Archive for rainy season

Takeo / Cambodia

Posted in Latest of Asienreisender, Places with tags , , , , , , , , on November 25, 2013 by Thim Kwai

Takeo (also: Ta Kaeo) is a capital town as well as a province in southeast Cambodia. Takeo town, a small place, is not extending 50.000 inhabitants.

When visiting Takeo town one will see that there is not much to do except a town stroll. It’s a small place without any significant attractions. Though, it can be a pretty nice place to spend a time just because it represents Cambodian town life without much tourism, it’s relatively quiet for there is not too much traffic and the climate is fine in the rainy season, because there is almost always a refreshing breeze coming from the neighbouring lake. There is plenty of accomodation of good quality in all price categories in town.
An old, colonial-style house in Takeo by Asienreisender

Takeo is remarkable for at least two things. First it’s bordering the lower Mekong River system; it’s in fact part of the Mekong delta. In the rainy season the lower Mekong River can not drain the amount of water what is coming down from the middle and upper Mekong and it’s tributaries. The water overfloods wide areas of plains who are passable in the dry season. It’s even ‘pushing’ the water streamupwards into the Tonle Sap River and filling Southeast Asia’s great lake, the Tonle Sap Lake, with a great amount of water. Takeo is bordering a seasonal lake which extends the Bassac River and has therefore a lakeside with a small pier. After the rainy season the lake shrinks and is changing into a cultural landscape coined by rice paddies and hundreds of canals. The canal net has a tradition which dates back up to almost 2.000 years.

Takeo town itself is a quiet place without much activities. As I heared, there are many by the authorities so called ‘illegal people’, factually migrants, from Vietnam living here. Not all of them are Vietnamese people; until the 18th century nowadays south Vietnam was part of Cambodia. Saigon had the Khmer name ‘Prei Nokor’ in former times. Still many Khmer people are living in the Mekong delta area of south Vietnam, and ‘border hopping’ without papers is common. Due to the proximity to Vietnam, what is bordering Takeo, the old tensions between the Khmer and the Vietnamese are more intense here than elsewhere.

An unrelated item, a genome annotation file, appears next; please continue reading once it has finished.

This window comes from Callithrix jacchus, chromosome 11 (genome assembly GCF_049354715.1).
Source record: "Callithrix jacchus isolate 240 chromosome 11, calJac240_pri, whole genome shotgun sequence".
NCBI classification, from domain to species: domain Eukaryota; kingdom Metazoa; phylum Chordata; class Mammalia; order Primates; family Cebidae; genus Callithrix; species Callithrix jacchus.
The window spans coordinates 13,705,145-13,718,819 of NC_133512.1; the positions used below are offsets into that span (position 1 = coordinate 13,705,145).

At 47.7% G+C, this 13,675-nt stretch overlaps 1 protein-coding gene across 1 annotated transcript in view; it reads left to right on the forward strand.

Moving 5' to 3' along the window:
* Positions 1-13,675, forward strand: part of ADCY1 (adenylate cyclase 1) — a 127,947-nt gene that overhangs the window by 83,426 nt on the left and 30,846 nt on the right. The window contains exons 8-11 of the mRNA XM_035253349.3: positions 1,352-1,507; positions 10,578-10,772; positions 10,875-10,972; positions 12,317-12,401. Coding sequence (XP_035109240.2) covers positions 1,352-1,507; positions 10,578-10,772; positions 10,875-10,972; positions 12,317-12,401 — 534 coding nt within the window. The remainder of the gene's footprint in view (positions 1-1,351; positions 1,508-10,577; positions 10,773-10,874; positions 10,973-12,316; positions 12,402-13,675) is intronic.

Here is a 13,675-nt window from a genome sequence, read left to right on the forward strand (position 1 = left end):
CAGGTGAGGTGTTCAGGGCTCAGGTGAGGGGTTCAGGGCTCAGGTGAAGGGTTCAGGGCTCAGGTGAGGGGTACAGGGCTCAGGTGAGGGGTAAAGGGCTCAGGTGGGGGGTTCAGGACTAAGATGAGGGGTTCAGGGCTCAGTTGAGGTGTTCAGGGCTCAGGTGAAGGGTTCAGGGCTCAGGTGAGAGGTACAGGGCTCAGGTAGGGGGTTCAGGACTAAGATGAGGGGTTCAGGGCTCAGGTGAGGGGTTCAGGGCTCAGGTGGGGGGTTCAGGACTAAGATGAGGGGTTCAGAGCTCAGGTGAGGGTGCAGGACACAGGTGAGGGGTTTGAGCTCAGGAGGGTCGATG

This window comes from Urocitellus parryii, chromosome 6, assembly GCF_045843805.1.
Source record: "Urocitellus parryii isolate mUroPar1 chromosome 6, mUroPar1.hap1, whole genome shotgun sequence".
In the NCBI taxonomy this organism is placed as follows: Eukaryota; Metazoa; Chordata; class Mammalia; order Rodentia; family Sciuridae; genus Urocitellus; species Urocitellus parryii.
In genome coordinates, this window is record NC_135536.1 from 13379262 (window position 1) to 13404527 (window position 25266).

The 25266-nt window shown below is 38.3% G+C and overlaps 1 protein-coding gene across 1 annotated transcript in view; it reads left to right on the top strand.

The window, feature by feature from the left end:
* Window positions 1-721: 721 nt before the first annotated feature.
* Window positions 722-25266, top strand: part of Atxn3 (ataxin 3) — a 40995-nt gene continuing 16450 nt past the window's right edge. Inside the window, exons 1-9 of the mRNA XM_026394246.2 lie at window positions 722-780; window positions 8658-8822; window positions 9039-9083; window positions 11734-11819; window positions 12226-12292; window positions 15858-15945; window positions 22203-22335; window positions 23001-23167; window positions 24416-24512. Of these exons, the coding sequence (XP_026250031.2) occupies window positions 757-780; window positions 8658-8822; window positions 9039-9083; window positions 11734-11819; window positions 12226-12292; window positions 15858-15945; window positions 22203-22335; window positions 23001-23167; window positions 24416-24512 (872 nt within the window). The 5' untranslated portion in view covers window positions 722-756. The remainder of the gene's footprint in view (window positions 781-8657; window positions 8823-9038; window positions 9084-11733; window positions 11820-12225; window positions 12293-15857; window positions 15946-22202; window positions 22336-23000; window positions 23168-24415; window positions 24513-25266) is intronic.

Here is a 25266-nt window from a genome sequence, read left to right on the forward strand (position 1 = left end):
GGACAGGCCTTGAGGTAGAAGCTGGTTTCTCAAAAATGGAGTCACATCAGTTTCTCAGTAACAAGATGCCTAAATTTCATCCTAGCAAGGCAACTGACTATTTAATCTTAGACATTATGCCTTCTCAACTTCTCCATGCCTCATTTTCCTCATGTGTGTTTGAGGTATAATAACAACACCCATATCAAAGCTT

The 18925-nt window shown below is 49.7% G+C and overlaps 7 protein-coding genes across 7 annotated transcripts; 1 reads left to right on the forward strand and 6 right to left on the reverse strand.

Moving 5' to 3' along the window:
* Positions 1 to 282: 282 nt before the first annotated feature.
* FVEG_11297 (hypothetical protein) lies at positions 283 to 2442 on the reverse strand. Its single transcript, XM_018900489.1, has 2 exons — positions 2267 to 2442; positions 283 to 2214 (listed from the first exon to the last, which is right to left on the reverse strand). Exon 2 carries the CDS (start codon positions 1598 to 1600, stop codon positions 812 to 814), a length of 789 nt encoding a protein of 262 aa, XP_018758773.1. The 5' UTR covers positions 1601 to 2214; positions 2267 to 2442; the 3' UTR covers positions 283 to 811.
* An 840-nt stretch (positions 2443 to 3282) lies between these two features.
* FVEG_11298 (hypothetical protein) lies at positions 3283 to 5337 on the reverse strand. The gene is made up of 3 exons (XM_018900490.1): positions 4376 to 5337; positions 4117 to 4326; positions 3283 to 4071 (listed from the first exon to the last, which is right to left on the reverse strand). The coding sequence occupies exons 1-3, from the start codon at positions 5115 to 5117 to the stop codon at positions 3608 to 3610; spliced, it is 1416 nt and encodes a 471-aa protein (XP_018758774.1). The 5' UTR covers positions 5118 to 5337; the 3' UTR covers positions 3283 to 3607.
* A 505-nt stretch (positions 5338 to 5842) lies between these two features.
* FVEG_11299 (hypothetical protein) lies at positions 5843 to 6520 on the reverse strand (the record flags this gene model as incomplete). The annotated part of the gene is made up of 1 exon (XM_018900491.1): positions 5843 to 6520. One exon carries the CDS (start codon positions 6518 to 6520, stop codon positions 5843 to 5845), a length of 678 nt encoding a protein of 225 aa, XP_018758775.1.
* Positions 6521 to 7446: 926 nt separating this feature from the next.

Know…

This is only a part of the richly illustrated article ‘Taeko’. Read here the whole article on Takeo.

Keep yourself up-to-date

Check the list of recently published articles on a great variety of Southeast Asian themes. All of them are richly illustrated: Asienreisender

Monsoon in Southeast Asia

Posted in Latest of Asienreisender, Miscellaneous with tags , , , , , , , , , , , , on September 23, 2013 by Thim Kwai

Tourists tend to avoid Southeast Asia in the monsoon months, for many expect it being rainy every day and all-day. They fear mosquito-born diseases and floods.

Well, in fact it’s not all that bad. Rainy season can be a very rich and beautiful time in the tropes. There are many more animals active, it’s all green around and it’s considerably cooler than in most of the dry season.

Another positive aspect of the monsoon season is the lack of tourism; prices drop, places are not crowded, life is more relaxed.

Besides it’s not raining all-day long. It’s mostly rather raining for an hour or two, or there is a shower coming down, while it afterwards might be sunny again or cloudy only. In north Sumatra, let’s say Bukit Lawang or at Lake Toba, one can almost set the clock for the afternoon rain, what starts usually around four o’clock. There it comes mostly as heavy pouring and continues over many hours, sometimes over the whole night. Next morning it’s clear and sunny again. One can be very active over most of the day outdoors.

As a rule of thumb one can say as closer one approaches the equator, as more rain is to expect.

Know…

This is only a part of the richly illustrated article ‘Monsoon in Southeast Asia’. Read here the whole article on Monsoon in Southeast Asia.

Keep yourself up-to-date

Check the list of recently published articles on a great variety of Southeast Asian themes. All of them are richly illustrated: Asienreisender